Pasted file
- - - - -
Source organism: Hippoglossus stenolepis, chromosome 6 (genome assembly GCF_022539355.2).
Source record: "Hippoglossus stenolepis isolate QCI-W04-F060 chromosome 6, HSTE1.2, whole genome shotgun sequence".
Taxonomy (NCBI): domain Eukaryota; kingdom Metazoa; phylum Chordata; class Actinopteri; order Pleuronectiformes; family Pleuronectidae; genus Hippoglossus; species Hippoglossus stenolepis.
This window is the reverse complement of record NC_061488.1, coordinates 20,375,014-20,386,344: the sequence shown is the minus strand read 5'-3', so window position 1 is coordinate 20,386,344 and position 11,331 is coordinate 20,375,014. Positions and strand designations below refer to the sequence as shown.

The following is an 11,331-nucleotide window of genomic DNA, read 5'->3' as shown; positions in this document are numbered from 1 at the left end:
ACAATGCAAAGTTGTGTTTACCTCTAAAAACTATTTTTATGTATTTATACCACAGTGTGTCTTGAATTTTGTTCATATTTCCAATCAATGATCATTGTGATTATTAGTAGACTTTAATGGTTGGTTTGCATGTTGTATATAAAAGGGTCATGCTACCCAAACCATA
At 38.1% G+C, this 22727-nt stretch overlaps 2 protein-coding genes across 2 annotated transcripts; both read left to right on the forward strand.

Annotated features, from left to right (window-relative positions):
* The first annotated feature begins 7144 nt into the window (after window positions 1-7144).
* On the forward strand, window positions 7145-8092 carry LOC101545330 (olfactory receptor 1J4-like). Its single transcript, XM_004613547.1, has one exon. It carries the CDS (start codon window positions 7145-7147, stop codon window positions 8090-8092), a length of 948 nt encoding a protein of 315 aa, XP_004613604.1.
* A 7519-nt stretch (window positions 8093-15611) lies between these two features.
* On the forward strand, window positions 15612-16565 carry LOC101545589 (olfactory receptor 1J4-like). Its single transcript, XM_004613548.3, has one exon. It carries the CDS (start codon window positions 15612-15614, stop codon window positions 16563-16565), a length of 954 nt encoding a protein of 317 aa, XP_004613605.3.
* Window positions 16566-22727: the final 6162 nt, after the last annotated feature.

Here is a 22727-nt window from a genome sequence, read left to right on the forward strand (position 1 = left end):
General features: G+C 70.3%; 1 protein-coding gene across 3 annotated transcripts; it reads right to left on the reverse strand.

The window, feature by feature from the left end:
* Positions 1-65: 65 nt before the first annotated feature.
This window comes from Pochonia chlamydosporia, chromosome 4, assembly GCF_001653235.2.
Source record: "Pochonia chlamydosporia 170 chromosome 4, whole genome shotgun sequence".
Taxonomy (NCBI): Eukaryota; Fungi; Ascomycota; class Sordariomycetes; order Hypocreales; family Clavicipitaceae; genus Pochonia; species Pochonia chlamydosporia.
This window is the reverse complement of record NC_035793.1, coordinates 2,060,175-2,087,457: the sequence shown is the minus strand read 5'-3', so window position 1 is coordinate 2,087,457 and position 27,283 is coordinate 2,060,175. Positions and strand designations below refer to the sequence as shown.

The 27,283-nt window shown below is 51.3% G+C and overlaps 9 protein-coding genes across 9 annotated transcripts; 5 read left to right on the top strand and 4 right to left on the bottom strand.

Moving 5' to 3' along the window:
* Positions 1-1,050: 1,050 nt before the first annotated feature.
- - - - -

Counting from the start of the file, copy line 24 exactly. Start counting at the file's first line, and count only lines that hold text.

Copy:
* Positions 1-1,050: 1,050 nt before the first annotated feature.